TL;DR: I’ve been coding for the last 15 years. I got access to Github Copilot recently. I wanted to see if it’s possible to build a functional web app without writing any code. I’ve used Github Copilot to create the code for the backend and no-code tools for the frontend.
Results: It’s possible. It’s a pain in the ass. It’s not good code by any standards unless you rewrite it all. You still need to know how to code.
- Create the most generic product/SaaS/web-app in an extremely saturated niche
- Build it in under 2 weeks while spending less than $200
- One-person online business
- Launch an MVP as soon as possible
- Promote it using social media and start making money rapidly
- Sell within a year
What? Create a simple website that displays items from Amazon that are currently discounted.
Why? Most of the deals that I find online are either already sold out or the price doesn’t reflect what’s up on Amazon anymore.
So how do we do it? I only want to see the really good deals. And I want the price and availability to be rechecked using the Amazon Advertising API every 10 minutes max. (I got it down to 5-minute intervals for the time being)
So a few months ago I created my own bot coded in Python that was monitoring Amazon. After a satisfying deal was found it sent me a notification using Telegram. I shared it with my friends and got some positive responses.
Last week when I got the invite to Github Copilot I thought it would be fun to recreate that backend entirely from scratch and add a no-code frontend. Without coding anything by hand.
At this point, I didn’t realize what a crazy ride I signed up for.
I want to showcase several issues:
- Founders waste too much time coming up with ideas
- The product is often niched down too much
- Development takes too long before an MVP is launched
- Too much money is wasted on development before launch that could go to product validation and marketing
- People don’t understand how to successfully promote on social media
Took me an hour to come up with this:
- DealsViking.com domain name was available
- A website for cheapos like myself that finds deals and discounts on Amazon using their API
- Monetize using Amazon affiliate program
- Low-code/no-code development
- Marketing focused around building in public, showcasing differentiating features, niche tech stack, sharing deal opportunities, and a newsletter referral program
The tech stack
- Airtable as the intermediary database
- Softr as the website’s frontend
- Integromat for connecting Softr to 3rd party services
- SendFox for the newsletter
Why 2 databases? Softr is basically an Airtable wrapper. The sqlite3 database already has hundreds of thousands of Amazon products in it, while I’m keeping around 400-600 live deals in the Airtable.
What it cost me
- $29/mo for Softr
- $9/mo for Integromat, but I’m also using it for other stuff.
- $49 for SendFox (5k email list) one-time payment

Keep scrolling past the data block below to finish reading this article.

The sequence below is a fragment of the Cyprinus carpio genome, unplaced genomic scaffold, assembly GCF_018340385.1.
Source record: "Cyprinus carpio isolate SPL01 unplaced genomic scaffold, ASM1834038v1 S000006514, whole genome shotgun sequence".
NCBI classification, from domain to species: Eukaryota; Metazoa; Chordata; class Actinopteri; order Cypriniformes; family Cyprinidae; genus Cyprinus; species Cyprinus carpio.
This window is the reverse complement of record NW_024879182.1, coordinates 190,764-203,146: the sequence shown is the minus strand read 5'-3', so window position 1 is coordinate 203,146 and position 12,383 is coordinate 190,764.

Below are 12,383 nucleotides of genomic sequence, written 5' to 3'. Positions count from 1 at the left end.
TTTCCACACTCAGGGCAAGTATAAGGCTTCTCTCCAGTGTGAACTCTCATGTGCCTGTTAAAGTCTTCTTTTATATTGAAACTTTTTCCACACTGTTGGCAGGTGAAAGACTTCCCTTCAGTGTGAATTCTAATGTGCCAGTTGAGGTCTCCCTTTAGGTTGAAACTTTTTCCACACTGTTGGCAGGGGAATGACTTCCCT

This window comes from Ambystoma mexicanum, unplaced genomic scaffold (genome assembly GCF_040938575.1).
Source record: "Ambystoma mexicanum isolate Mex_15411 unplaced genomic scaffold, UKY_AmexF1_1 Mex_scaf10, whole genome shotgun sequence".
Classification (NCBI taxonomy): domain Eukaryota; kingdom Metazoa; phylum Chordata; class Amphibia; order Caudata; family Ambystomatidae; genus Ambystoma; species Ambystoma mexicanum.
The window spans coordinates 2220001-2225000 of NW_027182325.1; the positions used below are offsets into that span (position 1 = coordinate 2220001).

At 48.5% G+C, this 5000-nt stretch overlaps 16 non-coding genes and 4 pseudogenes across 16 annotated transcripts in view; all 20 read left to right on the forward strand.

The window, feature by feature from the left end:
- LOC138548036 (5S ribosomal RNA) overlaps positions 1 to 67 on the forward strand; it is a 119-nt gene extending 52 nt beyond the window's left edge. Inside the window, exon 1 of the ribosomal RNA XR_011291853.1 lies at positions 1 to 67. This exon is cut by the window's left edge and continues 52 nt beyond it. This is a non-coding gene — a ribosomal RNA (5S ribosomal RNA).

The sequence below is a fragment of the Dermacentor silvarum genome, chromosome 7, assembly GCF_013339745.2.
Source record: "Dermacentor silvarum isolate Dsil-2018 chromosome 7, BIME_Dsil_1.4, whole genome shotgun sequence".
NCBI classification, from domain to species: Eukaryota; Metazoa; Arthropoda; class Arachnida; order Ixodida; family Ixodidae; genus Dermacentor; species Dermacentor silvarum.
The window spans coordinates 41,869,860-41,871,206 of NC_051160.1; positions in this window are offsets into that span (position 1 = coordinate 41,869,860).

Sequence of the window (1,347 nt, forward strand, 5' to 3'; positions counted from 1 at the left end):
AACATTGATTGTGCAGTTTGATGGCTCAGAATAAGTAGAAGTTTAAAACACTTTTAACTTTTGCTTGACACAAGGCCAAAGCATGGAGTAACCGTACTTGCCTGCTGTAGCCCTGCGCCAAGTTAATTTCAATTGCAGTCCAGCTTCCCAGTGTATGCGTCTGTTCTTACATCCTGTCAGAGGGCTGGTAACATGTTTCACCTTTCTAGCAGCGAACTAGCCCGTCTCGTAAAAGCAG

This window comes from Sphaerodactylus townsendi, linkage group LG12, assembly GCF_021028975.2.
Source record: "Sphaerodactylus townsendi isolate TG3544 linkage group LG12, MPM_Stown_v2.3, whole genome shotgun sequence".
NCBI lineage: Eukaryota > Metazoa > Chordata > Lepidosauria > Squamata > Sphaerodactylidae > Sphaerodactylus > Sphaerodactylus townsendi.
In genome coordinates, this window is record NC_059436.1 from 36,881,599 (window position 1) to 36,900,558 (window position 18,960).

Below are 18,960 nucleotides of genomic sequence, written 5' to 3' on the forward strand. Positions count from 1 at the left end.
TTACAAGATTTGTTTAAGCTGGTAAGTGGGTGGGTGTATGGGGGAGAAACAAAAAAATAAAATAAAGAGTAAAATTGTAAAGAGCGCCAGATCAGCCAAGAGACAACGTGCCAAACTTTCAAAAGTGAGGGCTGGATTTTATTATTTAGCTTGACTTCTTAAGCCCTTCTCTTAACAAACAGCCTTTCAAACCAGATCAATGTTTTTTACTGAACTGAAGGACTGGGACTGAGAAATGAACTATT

- $0/mo for Airtable. The free tier supports 1200 records and that was enough for my project.
- $8.50 for the domain name
- My sanity /s
What’s wrong with Github Copilot?
I’m not going to comment on the copyright problems, as this has been already extensively covered by others.
- It’s going to make you a worse programmer. Using Copilot is like copy-pasting from Stack Overflow but way, way worse. The code that you find on Stack Overflow usually isn’t 100% fitted to your needs and you have to alter it and understand it at least a bit.
- Reading code takes more time than writing it. In my experience, I wasted more time trying to understand what Copilot coded and fixing it than I would coding it myself.
- It’s terribly inconsistent. It’s using random programming styles, and doesn’t take into really account the other parts of your codebase. It produces security nightmares like, in my case, obvious SQL injection vulnerabilities.
- It still outputs typos and random strings. Again, have to regenerate the code and waste more time.
- The code is pretty terrible:
I did basic things, but I worked very hard for a week.
- I contacted all my friends, family, work network to let them know what I’m doing.
- I started over 100 discussions in relevant subreddits, groups, forums, Indie Hackers, etc. I didn’t do anything black hat, spam, or any vote manipulation.
- I tweeted a lot and let people who are into deals know that I’m launching.
- I outreached to bloggers who feature deals sites and got added to a dozen articles.
- I’m hoping the rest will be a combination of auto-tweeting of deals, word of mouth, and newsletter referrals.
Did a solid week of marketing before the launch and the results were decent:
Conversion sucks but it’s to be expected with a service like this combined purely with social media promotion.
Also got 326 email subscribers with an open rate of 29.71%.
As of now, the project is entirely automated. I just take about an hour/week to look at the data and make sure everything is working correctly.
- The project has been more successful than I expected
- I gathered up some testimonials
- We’re up to 2081 email subscribers as of 10/22/2021
- Monthly profits crossed $3k
- I got a 40k buyout offer last week, but decided to keep the site for now.